lifestyle

Japanese ski resorts luring crowd-averse 'glampers'

9 Comments
By Yasuko Kishimoto

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9 Comments
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Such a ridiculous moniker. Nowhere near the true definition of camping and nothing even close in regards to experience good or bad.

More or less for people too soft or too lazy to do the real thing.

-1 ( +3 / -4 )

We used to call it going to the countryside.

How has staying in a full functioning house got anything to do with camping? Going to the supermarket, or the dentist had got as much in common with camping.

It's like the current generation have never left the confines of their own homes.

2 ( +3 / -1 )

The above comment hints at it, but basically there are two types of camping, one where you carry everything on your back and the other where you just fill up the car with as much consumerism-driven, comfort-giving stuff as possible. Glamping is the logical extension of car camping. Why buy a HiAce van and lots of camping gear to fill it, if there are camp sites with the stuff already there?

This is not to say outdoor sports, including camping out of a rucksack, aren't driven by consumerism, because they are too. The important thing about being in nature is being in nature, not being in nature with a Garmin watch, North Face rucksack, Patagonia shirt, Timberland boots, etc. etc.

The other hint we have in the story about what is going on here is that the ski resort originally made a campsite with a grand total of four glamping tents. A campsite for four groups is for rich people only. Thanks to its success, they have increased it to eighteen, still smaller than the number of pitches most regular car camping sites in Japan. This stands as another example of hollowing out of the economy where the only families left doing leisure activities are rich ones.

1 ( +2 / -1 )

Definitely looking to do this sooner than later with the family. Did a bit of the old school camping back in the day and it was fun but staying in the beautiful outdoors now and having the comforts of a hotel, I just basically drive there and everything is ready sounds good to me. No need to bash this concept, it's just something new and if there is a market for it then I say capitalize. Die hards might say your soft or whatever, but in theory it's no different than people picking two different restaurants to go to or different movies to watch. Everyone has their own interests and comfort levels, let's let everyone enjoy them accordingly.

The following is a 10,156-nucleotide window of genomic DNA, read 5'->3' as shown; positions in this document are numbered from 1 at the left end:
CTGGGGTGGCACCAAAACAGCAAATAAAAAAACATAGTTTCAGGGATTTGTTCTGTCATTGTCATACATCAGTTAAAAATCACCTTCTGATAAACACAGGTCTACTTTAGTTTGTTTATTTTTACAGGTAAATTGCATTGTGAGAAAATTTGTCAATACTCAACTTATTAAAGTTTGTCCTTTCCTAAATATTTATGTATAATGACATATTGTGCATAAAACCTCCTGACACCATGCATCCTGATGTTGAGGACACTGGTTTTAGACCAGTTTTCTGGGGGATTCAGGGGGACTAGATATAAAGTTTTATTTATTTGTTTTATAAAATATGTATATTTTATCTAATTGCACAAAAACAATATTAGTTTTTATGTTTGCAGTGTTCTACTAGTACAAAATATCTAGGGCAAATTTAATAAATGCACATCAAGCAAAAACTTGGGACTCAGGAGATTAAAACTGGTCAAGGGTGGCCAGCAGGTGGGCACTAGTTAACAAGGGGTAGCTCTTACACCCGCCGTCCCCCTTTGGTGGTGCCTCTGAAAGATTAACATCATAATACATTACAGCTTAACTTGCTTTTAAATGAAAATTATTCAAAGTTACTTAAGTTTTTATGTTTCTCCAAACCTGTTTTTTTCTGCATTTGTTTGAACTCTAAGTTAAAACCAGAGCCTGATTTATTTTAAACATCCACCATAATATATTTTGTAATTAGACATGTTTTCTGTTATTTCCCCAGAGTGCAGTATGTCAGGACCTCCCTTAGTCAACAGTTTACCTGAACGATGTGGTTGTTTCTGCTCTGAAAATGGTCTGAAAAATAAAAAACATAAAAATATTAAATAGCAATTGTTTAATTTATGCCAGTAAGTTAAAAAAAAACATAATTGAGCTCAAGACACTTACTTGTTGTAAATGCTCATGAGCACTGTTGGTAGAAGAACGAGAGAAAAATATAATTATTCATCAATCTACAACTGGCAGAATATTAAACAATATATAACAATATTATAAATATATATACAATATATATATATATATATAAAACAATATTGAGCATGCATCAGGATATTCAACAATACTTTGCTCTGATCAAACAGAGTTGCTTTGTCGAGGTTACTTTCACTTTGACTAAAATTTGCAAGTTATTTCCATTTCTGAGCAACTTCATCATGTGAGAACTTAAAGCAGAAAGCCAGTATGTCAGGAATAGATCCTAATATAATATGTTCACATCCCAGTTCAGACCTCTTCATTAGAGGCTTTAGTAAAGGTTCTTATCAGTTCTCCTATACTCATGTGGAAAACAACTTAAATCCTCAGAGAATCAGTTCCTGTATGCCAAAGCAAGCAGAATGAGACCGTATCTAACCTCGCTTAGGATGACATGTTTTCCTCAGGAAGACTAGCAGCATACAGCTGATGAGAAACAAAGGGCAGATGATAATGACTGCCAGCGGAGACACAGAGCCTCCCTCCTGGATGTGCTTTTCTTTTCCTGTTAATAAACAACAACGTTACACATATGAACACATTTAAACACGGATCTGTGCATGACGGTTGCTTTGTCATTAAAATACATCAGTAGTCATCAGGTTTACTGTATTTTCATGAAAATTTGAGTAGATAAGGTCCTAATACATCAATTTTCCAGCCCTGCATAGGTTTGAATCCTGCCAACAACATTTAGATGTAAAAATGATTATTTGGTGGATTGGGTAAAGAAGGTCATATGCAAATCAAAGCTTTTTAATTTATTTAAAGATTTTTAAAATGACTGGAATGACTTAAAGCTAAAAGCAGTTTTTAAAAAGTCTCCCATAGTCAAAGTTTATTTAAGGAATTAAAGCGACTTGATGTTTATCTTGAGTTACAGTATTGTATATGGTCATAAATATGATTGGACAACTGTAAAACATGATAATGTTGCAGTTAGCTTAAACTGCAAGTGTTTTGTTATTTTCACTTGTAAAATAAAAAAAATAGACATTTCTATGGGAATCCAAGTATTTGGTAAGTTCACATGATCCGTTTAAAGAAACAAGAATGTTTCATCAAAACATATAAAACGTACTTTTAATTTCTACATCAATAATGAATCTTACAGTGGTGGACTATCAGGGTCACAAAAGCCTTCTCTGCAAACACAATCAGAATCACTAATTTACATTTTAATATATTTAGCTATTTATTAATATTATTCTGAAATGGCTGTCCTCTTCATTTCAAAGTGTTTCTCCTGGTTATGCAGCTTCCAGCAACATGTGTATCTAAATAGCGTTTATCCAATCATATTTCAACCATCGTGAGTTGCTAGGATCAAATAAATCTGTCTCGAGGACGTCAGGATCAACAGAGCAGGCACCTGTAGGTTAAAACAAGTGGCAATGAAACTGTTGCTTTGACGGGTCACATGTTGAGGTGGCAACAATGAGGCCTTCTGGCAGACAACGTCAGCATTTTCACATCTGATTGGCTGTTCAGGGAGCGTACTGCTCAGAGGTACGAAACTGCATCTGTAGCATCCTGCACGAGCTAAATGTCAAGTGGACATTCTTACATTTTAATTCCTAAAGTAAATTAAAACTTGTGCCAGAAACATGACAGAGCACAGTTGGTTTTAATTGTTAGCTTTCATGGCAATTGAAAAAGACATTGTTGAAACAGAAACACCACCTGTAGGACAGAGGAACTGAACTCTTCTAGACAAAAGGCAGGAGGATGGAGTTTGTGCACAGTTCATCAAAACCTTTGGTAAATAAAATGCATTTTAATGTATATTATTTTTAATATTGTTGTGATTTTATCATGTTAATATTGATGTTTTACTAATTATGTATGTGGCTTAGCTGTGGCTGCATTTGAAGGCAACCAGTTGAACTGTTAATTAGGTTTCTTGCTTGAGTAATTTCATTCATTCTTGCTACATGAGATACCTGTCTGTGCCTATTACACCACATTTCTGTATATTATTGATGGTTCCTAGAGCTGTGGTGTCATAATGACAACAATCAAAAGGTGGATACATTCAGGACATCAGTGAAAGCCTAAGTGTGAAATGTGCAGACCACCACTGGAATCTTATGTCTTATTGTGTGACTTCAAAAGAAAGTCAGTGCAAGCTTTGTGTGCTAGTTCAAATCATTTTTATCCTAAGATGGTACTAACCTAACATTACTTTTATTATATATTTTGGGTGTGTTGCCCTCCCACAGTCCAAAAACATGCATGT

1 ( +2 / -1 )

It's one of the many choices we can have. If some people choose glamping over normal camping, then it should be respected. I like the discomforts brought by regular camping because they keep my brain working. Glamping can be quite interesting though but I have never experienced it yet.

0 ( +1 / -1 )

I checked out one glamping spot in Okutama that looked nice but was really expensive, provided no food and check in wasn't until 3 pm, check out 10 a.m.. They brag about the wonderful scenery and environment, but you only get a few short hours to enjoy it.

Let's have better check in/out hours with flexibility (convenient to the customer, not management), which I normally get when traveling in Thailand and other countries.

4 ( +4 / -0 )

I checked out one glamping spot in Okutama that looked nice but was really expensive, provided no food and check in wasn't until 3 pm, check out 10 a.m.. They brag about the wonderful scenery and environment, but you only get a few short hours to enjoy it.

Had to laugh at this. I go camping (not glamping - yet) occasionally, and we always get to the gorund early and they basically have to kick us out late in the afternoon. By the time we've set up, had a snack, gone for a hike and then relax for a few beers, perhaps 60-70% of the Japanese campers rock up mid afternoon, set up their impressive state-of-the-art kit, knock up a banquet and drink till they drop, then get up at the crack of dawn to make breakfast and pack up, scrambling out by mid morning.

They sure know how to relax and enjoy themselves!

3 ( +3 / -0 )

These places are really fun especially when you bring much older/female relatives. But the father and boys should experience true camping with a tent at least once or twice.

1 ( +1 / -0 )

I think this is a great way to promote the usage of ski accommodations during the non-skiing off-season. It is especially good for the family that doesn't want all the stress of camping but still want to clear their lungs.

Sure it isn't camping but neither is electrical lanterns, foldable recliners, and smartphones. If you are not chewing on bark, boiling your drinking water, running from bears, and performing your ablutions in a glacial lake, you are not camping either.

1 ( +1 / -0 )

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